In the meanwhile, the non-refundable deposit’s due date had already passed and I had not submitted the monies. For a moment, I got a little nervous because in the physical realm, it appeared as if I wasn’t going to be able to attend. Then, there was another part of me that was refusing to accept that as truth. I cautioned myself to walk by faith and not by sight and consequently, I kept hearing that little voice, “you’re going to this retreat”.

I then began negotiating with a coworker (which is not like me), offering to work her holiday, if she’d work mine. To my surprise, she came back to me a couple of weeks later and accepted the offer. Then, I had another coworker agree to cover the Saturday and Sunday shift. Apparently, he needed the extra money.


And just like that, I was relieved of my duties for that weekend. I was so proud of myself for not settling for that initial ‘no’. My spirit’s ‘YES’ superseded my boss’ and everyone else’s ‘no’. Hooray to me for being relentless about the situation! Hooray to me for believing in myself and honoring myself with the things I deserve!

Anaïs Nin’s words resonated,

Life shrinks or expands in proportion to one’s courage.


I had the honors of attending the retreat after all. My persistence paid off and my ‘YES’ felt so good. Alicia Anabel Santos even emphasized the gravity in saying ‘YES’ and showing up for ourselves. She’s a New York-born Dominican educator, writer and healer who cares enough to create a safe space for women of color to become empowered in writing their stories. She facilitated the ‘Strengthening the Writer’s Core’ workshop, in which she guided us through self-revelation and fortification through scenes, music and the 5 phases of movement. She also held a guided meditation every morning at 7:30am. We stretched, breathed and wrote. It was the perfect way to start the day.

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Yoseli Castillo co-facilitated this retreat. She is a Dominican poet-activist-teacher who is funny and full of life. She’s passionate about her work and of the lives she inspires. She facilitated the ‘Closing Reflection on Movement’ workshop and prompted reflection and presence. She also served as the emcee for the Sankofa Open Mic, in which I will never forget. One of her missions was to keep it culturally enhanced, as she accomplished with her plantain microphone. It was such a fun night!


Alicia and Yoseli co-created this space for writers, women of color to partake in the prioritization of our self, our mind, heart and pen. They created a space intentionally set for sisterhood and humanness. They created a structure of support. They created a space free of judgment. They created a space to nurture the spirit and the temple. All of this amounts to a space of healing, which is the ultimate bestowal.

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The retreat’s keynote was New York-born Honduran Boricua, Vanessa Mártir, educator-writer, who was published in the recent NY Times Bestseller ‘Not That Bad’, edited by Roxanne Gay. She facilitated the ‘Writing and the Body’ workshop, in which she holds a mirror prompting us to look within, to peel the layers, as painful or uncomfortable as may be and then write. She also guided us to connect and release to the earth, which was very homey for me. I felt lighter after it.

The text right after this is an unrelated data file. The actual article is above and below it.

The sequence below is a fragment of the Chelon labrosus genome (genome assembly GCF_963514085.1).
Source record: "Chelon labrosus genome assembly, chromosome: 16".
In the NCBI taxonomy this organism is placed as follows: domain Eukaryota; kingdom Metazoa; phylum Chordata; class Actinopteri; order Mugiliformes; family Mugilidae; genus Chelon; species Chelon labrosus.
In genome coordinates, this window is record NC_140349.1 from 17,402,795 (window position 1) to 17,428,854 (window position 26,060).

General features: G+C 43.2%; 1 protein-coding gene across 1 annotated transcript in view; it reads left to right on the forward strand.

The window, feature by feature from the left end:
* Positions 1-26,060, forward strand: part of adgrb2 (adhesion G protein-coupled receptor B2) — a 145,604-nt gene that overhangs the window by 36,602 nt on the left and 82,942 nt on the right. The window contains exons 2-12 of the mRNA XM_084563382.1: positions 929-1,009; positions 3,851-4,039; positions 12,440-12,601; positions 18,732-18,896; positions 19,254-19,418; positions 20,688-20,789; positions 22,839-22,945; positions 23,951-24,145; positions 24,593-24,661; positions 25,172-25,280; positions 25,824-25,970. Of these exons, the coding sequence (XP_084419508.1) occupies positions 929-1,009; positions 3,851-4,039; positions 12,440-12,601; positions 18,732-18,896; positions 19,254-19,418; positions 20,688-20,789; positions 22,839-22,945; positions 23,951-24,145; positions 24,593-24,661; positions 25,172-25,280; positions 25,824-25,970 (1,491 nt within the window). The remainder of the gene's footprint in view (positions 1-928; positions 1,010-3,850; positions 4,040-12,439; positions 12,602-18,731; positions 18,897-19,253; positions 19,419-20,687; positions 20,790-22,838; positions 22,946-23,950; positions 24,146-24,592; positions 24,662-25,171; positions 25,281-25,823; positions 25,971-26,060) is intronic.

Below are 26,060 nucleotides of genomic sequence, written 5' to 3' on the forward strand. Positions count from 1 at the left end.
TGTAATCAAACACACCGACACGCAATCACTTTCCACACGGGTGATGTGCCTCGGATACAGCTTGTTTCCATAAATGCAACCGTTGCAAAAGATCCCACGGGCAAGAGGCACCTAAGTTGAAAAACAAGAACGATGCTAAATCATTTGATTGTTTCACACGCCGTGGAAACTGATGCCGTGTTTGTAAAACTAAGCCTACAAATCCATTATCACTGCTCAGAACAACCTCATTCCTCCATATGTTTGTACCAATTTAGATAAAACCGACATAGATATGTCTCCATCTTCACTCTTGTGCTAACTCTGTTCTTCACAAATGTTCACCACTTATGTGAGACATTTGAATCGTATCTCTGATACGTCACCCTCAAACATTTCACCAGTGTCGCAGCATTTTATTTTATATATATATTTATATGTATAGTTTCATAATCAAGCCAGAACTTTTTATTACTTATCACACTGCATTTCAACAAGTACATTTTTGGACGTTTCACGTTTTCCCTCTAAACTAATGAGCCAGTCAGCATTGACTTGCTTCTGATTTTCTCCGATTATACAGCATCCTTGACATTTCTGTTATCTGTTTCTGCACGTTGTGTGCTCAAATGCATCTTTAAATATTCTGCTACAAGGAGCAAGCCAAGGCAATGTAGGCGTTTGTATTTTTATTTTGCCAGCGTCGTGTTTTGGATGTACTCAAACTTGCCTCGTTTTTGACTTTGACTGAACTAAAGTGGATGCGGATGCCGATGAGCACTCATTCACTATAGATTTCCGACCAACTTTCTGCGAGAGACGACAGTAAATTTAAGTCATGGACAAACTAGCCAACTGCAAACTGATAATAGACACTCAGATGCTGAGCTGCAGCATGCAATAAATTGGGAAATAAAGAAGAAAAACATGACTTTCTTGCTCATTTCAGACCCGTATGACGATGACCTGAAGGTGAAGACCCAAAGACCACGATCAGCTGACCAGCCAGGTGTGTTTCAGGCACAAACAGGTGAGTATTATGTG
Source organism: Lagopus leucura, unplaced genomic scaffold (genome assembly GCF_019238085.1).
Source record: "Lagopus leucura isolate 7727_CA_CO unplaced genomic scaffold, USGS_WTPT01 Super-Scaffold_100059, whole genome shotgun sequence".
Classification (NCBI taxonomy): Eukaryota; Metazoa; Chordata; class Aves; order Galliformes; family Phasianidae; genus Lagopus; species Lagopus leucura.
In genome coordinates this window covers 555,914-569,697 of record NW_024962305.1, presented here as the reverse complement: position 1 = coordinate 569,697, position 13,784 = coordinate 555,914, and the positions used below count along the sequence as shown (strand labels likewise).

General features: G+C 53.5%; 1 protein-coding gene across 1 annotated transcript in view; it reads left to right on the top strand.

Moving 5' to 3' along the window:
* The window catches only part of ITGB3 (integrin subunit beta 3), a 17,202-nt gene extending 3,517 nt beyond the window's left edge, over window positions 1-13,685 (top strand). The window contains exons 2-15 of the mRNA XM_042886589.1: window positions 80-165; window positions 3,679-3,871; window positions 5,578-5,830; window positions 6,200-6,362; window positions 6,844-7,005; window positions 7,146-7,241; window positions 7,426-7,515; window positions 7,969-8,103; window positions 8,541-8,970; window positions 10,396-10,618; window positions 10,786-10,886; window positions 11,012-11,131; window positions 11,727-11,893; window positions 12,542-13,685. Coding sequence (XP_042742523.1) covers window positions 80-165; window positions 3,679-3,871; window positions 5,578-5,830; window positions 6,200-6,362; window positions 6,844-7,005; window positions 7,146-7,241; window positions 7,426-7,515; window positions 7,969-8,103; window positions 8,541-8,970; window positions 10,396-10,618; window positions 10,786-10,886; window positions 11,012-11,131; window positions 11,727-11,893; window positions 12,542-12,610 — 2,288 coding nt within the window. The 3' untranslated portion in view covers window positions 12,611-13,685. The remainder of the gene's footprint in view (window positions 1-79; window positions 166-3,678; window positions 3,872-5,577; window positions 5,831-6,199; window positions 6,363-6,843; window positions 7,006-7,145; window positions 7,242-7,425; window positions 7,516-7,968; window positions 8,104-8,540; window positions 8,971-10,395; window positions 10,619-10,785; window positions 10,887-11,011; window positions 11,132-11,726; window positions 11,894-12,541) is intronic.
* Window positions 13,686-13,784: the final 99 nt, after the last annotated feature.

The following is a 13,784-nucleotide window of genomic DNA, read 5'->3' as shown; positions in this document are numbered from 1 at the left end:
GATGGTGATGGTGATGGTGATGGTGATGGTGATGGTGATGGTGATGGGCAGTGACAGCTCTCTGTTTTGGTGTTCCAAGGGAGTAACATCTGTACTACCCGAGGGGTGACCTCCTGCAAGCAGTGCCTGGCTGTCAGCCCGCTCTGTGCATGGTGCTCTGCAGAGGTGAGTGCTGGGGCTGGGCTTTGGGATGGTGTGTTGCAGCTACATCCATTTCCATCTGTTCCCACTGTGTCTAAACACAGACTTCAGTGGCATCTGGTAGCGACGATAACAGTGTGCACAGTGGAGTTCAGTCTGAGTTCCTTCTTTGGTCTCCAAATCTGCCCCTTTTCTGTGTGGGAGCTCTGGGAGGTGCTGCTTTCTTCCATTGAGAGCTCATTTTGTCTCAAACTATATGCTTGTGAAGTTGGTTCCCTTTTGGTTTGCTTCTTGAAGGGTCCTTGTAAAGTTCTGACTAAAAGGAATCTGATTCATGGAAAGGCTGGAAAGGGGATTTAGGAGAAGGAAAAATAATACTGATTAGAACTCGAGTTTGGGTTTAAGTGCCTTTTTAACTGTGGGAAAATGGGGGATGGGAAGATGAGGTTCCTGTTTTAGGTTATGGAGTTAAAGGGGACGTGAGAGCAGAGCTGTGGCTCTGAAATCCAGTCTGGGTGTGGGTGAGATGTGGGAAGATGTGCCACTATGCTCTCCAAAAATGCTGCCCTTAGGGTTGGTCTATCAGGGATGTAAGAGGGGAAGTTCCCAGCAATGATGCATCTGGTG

The last workshop facilitator was Bronx-born Puerto Rican poet, performance artist, activist, teacher, Reiki practitioner, Mariposa Fernandez. She facilitated the ‘Feeling & Healing’ and Performance workshops. Both were extremely beneficial. She provided tools and tips on performance, which I’m so grateful for and performed Reiki Medicine on us, which brought a nice balance to the environment and the work we were doing.


The physical body was prioritized by having the amazing Afro-Dominicana, Chef and owner of Woke Foods, Ysanet Batista, to feed every temple there with healthy and conscious meals. She prepares sustainable foods that keep close to ancestral eating, with high consumption of plant based meals. She’s an educator, organizer and farmer-in-training who nurtures with love ingrained in her hands.


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Since the retreat, I am a changed woman. There has been a shift in my heart, my soul and my womb. I have gained new tools, a rejuvenated spirit, new sister-friends and a different outlook on this work. I am super grateful for the encouragement and inspiration. This weekend will forever be treasured.

If you’re a woman who writes, looking for inspiration and connection or just a space that reminds you ‘you’re not alone’, consider attending the next Sankofa Sisterhood Writer’s Retreat. I promise you, you won’t leave the same.


The lesson here: never give up on yourself. You deserve the best of you and whatever it takes to get there.

© 2018 Liza Morales

Much of Growth


Why am I so sensitive?
Why do I feel so much?
much like sharp empathies
much like those who easily cry
cry like a thunderstorm, or
cry subtly, like misty rain
rain can cleanse you
rain falls in seasons
seasons prompt adaptation
seasons encompass change
change is always the constant
change can be scary sometimes
sometimes we fear the unknown
sometimes we flow like water
water covers most of the earth
water gives us life
life vessels our purpose
life is different for everyone
everyone walks their own path
everyone wants to be loved
loved wholly and fully
loved like they deserve to be
be true to yourself
be considerate of others
others may not be mindful
others will learn through your actions
actions translate a language
actions share more than you tell
tell the stories of ancestors
tell all of the truths
truths make liars uncomfortable
truths peel off the masks
masks hide transgressions
masks fool people
people like social media
people paint pictures
pictures with filters
pictures of their perception
perception is a crucial lens
perception becomes one’s reality
reality of life
reality of time
time is an illusion
time is our forever
forever lives the spirit
forever allows space for growth
growth of self
growth makes us better

©2018 Liza Morales

The Magic of Fingertips

the human touch, a freeing sensation
skin, conduit
vibrations channel through pores, intercourse
bliss, full of it
there’s something grand in the phenomenon
a lofty feel
authentic and bare, a raw creation
the layers peel
swapping energies for exchange of light
we’re face to face
it’s like the world wraps us in its bosom
a warm embrace
with the stroke of each finger, there’s healing
our touch is medicinal, sound feeling.
© 2018 Liza Morales